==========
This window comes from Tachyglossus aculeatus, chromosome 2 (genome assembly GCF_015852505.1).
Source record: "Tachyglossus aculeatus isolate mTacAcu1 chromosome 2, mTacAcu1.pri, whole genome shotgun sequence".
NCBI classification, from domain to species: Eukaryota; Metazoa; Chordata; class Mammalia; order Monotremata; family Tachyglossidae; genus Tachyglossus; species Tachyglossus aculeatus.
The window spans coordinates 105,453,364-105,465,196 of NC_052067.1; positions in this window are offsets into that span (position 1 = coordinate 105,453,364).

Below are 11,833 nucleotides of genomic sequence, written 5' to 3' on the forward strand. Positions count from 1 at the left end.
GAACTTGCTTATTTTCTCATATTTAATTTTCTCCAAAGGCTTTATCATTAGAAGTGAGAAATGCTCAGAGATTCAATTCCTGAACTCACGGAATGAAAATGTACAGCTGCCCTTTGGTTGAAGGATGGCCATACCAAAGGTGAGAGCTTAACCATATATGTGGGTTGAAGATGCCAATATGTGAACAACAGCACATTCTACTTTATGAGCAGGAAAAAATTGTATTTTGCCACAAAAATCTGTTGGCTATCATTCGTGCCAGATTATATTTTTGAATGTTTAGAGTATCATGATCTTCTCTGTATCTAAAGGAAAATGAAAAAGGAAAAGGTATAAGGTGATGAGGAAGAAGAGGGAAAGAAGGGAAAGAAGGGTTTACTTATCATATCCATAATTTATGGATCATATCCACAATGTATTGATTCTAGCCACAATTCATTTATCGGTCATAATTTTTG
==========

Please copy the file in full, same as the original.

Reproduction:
This window comes from Tachyglossus aculeatus, chromosome 2 (genome assembly GCF_015852505.1).
Source record: "Tachyglossus aculeatus isolate mTacAcu1 chromosome 2, mTacAcu1.pri, whole genome shotgun sequence".
NCBI classification, from domain to species: Eukaryota; Metazoa; Chordata; class Mammalia; order Monotremata; family Tachyglossidae; genus Tachyglossus; species Tachyglossus aculeatus.
The window spans coordinates 105,453,364-105,465,196 of NC_052067.1; positions in this window are offsets into that span (position 1 = coordinate 105,453,364).

Below are 11,833 nucleotides of genomic sequence, written 5' to 3' on the forward strand. Positions count from 1 at the left end.
GAACTTGCTTATTTTCTCATATTTAATTTTCTCCAAAGGCTTTATCATTAGAAGTGAGAAATGCTCAGAGATTCAATTCCTGAACTCACGGAATGAAAATGTACAGCTGCCCTTTGGTTGAAGGATGGCCATACCAAAGGTGAGAGCTTAACCATATATGTGGGTTGAAGATGCCAATATGTGAACAACAGCACATTCTACTTTATGAGCAGGAAAAAATTGTATTTTGCCACAAAAATCTGTTGGCTATCATTCGTGCCAGATTATATTTTTGAATGTTTAGAGTATCATGATCTTCTCTGTATCTAAAGGAAAATGAAAAAGGAAAAGGTATAAGGTGATGAGGAAGAAGAGGGAAAGAAGGGAAAGAAGGGTTTACTTATCATATCCATAATTTATGGATCATATCCACAATGTATTGATTCTAGCCACAATTCATTTATCGGTCATAATTTTTG